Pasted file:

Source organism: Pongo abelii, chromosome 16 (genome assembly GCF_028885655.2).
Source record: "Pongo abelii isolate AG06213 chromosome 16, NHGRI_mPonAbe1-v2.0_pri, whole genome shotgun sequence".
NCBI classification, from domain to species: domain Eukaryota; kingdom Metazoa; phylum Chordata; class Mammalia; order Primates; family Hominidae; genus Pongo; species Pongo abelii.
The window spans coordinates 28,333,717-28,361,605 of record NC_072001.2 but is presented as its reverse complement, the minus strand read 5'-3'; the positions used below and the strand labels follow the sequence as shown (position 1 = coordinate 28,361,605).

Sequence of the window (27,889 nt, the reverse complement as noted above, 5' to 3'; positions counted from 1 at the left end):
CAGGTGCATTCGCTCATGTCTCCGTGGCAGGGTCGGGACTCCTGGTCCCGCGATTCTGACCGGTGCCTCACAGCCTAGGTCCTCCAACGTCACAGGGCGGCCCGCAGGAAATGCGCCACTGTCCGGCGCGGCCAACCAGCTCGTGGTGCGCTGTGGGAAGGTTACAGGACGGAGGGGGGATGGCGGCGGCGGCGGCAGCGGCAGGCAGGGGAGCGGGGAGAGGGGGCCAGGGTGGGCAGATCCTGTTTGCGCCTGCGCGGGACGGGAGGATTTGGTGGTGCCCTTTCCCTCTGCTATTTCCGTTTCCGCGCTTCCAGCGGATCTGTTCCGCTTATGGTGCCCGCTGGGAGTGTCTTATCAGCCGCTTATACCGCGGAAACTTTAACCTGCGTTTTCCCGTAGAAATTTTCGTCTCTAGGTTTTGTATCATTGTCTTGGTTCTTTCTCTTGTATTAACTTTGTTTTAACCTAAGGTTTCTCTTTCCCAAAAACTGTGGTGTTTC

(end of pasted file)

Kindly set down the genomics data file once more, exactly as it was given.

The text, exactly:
Source organism: Pongo abelii, chromosome 16 (genome assembly GCF_028885655.2).
Source record: "Pongo abelii isolate AG06213 chromosome 16, NHGRI_mPonAbe1-v2.0_pri, whole genome shotgun sequence".
NCBI classification, from domain to species: domain Eukaryota; kingdom Metazoa; phylum Chordata; class Mammalia; order Primates; family Hominidae; genus Pongo; species Pongo abelii.
The window spans coordinates 28,333,717-28,361,605 of record NC_072001.2 but is presented as its reverse complement, the minus strand read 5'-3'; the positions used below and the strand labels follow the sequence as shown (position 1 = coordinate 28,361,605).

Sequence of the window (27,889 nt, the reverse complement as noted above, 5' to 3'; positions counted from 1 at the left end):
CAGGTGCATTCGCTCATGTCTCCGTGGCAGGGTCGGGACTCCTGGTCCCGCGATTCTGACCGGTGCCTCACAGCCTAGGTCCTCCAACGTCACAGGGCGGCCCGCAGGAAATGCGCCACTGTCCGGCGCGGCCAACCAGCTCGTGGTGCGCTGTGGGAAGGTTACAGGACGGAGGGGGGATGGCGGCGGCGGCGGCAGCGGCAGGCAGGGGAGCGGGGAGAGGGGGCCAGGGTGGGCAGATCCTGTTTGCGCCTGCGCGGGACGGGAGGATTTGGTGGTGCCCTTTCCCTCTGCTATTTCCGTTTCCGCGCTTCCAGCGGATCTGTTCCGCTTATGGTGCCCGCTGGGAGTGTCTTATCAGCCGCTTATACCGCGGAAACTTTAACCTGCGTTTTCCCGTAGAAATTTTCGTCTCTAGGTTTTGTATCATTGTCTTGGTTCTTTCTCTTGTATTAACTTTGTTTTAACCTAAGGTTTCTCTTTCCCAAAAACTGTGGTGTTTC